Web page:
On a placard, costume designer Michele Clapton shares how she had to decide between authentic or attractive when creating the replica of the Queen’s wedding dress. Clapton recognized that the original style would have been glamorous at its time, but some alterations to make Foy look glamorous would better tell the story of Elizabeth.
Unlike costumes in the first parts of the exhibit, those in the third part are not replicas or based on historically documented clothing. “Creating Character” looks at outfits worn in private moments of the show—in family life or in dramatized moments not based on historical facts.
One such outfit is worn by Vanessa Kirby (Princess Margaret) in the second season, while on the back of Antony Armstrong-Jones’ (Matthew Goode) motorcycle. Coincidentally, designer Jane Petrie revealed at the exhibit’s Press Preview that it’s her favorite in the exhibit. This costume is one Petrie had more creative freedom in making, since she didn’t need to replicate an outfit from a photograph.
When you visit the exhibit, look for the duplicate jacket like this that’s on display, too! At the Press Preview, Petrie revealed that the second jacket was made later, using the same type of fabric from a different distributor. It was worn by Kirby’s stunt double.
Capturing the Image
The final part of the exhibit features clothing and costumes worn by the royal family in their official images. Historically, royal photographers took carefully constructed and edited images of the royals, controlling the image the public sees.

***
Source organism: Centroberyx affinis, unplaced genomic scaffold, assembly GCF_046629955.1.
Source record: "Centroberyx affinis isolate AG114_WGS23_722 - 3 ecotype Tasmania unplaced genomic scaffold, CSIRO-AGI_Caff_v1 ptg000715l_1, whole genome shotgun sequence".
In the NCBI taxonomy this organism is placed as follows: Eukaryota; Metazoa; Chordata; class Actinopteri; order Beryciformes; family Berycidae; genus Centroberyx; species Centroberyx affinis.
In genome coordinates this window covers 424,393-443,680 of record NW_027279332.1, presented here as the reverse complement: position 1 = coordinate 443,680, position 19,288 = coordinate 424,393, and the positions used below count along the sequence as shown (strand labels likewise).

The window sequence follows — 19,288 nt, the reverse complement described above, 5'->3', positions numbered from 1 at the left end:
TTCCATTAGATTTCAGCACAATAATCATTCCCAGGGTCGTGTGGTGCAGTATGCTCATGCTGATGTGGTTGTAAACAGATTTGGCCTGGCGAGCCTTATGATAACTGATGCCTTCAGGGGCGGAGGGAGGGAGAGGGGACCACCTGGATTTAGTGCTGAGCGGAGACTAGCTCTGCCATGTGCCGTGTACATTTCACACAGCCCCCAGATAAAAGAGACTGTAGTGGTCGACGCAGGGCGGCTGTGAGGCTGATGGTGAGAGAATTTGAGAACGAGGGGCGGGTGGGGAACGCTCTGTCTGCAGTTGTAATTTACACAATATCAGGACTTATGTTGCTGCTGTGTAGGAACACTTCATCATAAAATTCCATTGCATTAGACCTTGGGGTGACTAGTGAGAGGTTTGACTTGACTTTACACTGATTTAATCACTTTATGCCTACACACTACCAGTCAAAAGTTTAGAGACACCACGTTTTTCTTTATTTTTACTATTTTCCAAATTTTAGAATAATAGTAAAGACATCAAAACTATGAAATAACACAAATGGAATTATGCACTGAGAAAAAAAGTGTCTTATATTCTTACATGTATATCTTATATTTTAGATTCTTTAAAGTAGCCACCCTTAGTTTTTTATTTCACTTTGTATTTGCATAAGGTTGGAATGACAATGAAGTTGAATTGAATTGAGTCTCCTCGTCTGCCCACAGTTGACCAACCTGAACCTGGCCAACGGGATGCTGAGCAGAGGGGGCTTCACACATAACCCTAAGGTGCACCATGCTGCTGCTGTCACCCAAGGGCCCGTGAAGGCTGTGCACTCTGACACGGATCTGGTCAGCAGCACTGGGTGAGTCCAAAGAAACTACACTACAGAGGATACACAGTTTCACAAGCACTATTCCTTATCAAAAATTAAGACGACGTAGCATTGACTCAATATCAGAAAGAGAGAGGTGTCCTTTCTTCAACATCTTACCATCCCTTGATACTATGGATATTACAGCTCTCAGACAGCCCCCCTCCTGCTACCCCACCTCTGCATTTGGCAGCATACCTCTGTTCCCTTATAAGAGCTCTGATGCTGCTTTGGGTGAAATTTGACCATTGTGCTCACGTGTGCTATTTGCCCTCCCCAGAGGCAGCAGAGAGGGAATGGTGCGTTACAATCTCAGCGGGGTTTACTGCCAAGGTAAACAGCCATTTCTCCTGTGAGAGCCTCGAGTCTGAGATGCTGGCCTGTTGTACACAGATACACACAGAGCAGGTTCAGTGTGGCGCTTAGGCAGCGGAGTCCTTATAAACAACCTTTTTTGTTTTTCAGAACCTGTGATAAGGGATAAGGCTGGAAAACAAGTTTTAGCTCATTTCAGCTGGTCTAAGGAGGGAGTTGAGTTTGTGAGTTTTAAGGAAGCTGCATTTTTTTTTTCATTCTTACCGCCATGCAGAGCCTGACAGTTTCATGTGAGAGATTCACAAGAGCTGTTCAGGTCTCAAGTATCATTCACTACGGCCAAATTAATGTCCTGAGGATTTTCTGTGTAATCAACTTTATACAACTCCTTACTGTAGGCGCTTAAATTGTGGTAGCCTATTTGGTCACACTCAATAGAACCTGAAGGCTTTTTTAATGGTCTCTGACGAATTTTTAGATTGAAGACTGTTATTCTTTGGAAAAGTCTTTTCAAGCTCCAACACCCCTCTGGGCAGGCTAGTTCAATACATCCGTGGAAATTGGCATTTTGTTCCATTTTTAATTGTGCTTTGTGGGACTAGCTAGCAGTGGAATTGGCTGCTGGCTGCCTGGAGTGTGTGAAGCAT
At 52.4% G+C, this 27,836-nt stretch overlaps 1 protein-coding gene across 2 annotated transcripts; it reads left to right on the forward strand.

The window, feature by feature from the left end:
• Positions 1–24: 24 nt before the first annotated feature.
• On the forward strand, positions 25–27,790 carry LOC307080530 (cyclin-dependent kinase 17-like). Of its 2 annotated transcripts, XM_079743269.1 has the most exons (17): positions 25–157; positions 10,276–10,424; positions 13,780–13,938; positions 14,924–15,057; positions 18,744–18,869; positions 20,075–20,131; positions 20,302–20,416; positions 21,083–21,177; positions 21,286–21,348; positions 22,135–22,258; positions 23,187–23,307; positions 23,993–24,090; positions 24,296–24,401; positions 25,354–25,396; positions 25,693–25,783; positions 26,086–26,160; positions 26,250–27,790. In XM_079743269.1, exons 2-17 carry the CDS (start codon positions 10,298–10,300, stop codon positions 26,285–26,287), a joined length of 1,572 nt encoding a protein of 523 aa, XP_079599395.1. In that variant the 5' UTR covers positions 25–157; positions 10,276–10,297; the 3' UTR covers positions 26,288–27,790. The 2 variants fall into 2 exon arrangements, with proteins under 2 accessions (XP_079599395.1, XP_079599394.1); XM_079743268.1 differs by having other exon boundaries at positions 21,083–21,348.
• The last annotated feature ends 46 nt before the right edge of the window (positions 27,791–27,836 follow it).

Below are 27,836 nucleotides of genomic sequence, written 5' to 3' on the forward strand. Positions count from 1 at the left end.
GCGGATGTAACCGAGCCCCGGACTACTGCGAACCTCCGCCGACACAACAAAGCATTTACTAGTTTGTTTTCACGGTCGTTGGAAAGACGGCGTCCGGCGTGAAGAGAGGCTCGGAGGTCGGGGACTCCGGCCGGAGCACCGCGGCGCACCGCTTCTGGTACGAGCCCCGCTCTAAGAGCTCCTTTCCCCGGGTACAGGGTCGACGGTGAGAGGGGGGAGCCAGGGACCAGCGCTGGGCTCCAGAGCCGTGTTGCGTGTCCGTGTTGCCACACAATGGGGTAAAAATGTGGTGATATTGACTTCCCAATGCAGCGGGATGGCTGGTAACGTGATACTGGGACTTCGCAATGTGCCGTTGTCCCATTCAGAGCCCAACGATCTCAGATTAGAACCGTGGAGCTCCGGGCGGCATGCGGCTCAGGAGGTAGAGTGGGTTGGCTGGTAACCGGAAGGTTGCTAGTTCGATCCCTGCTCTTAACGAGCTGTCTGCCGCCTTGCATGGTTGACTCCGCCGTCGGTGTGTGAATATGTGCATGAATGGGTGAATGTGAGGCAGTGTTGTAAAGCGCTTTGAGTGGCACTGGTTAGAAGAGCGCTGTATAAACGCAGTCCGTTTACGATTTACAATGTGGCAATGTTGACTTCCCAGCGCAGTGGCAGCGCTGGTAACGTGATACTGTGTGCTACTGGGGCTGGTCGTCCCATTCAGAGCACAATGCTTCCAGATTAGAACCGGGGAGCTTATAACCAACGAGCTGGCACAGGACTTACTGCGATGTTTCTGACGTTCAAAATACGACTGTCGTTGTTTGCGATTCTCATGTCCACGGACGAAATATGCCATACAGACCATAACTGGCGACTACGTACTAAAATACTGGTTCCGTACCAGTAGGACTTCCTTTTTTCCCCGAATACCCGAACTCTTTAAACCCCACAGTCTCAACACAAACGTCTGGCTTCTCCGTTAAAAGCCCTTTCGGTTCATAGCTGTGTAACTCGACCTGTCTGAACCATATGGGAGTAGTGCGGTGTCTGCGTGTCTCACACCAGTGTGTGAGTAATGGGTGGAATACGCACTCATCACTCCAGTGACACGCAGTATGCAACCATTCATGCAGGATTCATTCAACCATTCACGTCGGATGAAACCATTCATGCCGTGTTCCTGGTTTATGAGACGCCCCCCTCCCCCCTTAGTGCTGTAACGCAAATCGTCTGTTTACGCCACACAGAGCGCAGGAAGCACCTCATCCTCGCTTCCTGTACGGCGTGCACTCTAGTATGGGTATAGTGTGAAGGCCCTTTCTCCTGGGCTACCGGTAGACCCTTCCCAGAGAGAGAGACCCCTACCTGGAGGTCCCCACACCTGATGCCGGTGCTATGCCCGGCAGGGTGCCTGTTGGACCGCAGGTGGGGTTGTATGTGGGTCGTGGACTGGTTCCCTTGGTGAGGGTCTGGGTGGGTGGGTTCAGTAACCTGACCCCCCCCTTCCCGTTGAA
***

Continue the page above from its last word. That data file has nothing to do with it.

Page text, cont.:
Similarly, in scenes in The Crown when the royal family are taking official photographs, the costume designers created costumes that were again accurate, and also accentuated the status of the royal family. On display here is the dress worn by Vanessa Kirby to portray Princess Margaret’s 19th-birthday portrait.
Designed by Petrie, this dress was another that had been widely published and therefore well-known. By looking at photos of the original dress, Petrie designed this “quintessential princess dress.” In The Crown, Kirby wears the dress off the shoulder to show a bit of Princess Margaret’s personality.
Kirby also wears a replica of the Cartier Halo Scroll Tiara, though the real Princess Margaret never wore it for these portraits. This tiara was one Princess Margaret was known to wear regularly, so it was included in the show for Kirby’s portrait.
“Costuming The Crown” also includes notes and photographs by Henry Francis du Pont and wife, Ruth Wales, from the period when they saw Queen Elizabeth either on TV or in person.
Before you leave, stop in to check out the gift shop, which has books, tea and an abundance of Corgi-related souvenirs.
In its first two seasons, The Crown has won 8 Primetime Emmys, including Lead Actress, for Claire Foy in Season 2, Best Supporting Actor, for John Lithgow in Season 1, and Outstanding Costumes for both Season 1 and Season 2.
If you go:
Where: Winterthur Museum, Garden & Library
5105 Kennett Pk., Winterthur, DE
When: Through Jan. 5, 2020
Tickets: 800.448.3883; Winterthur.org. Senior and student discounts.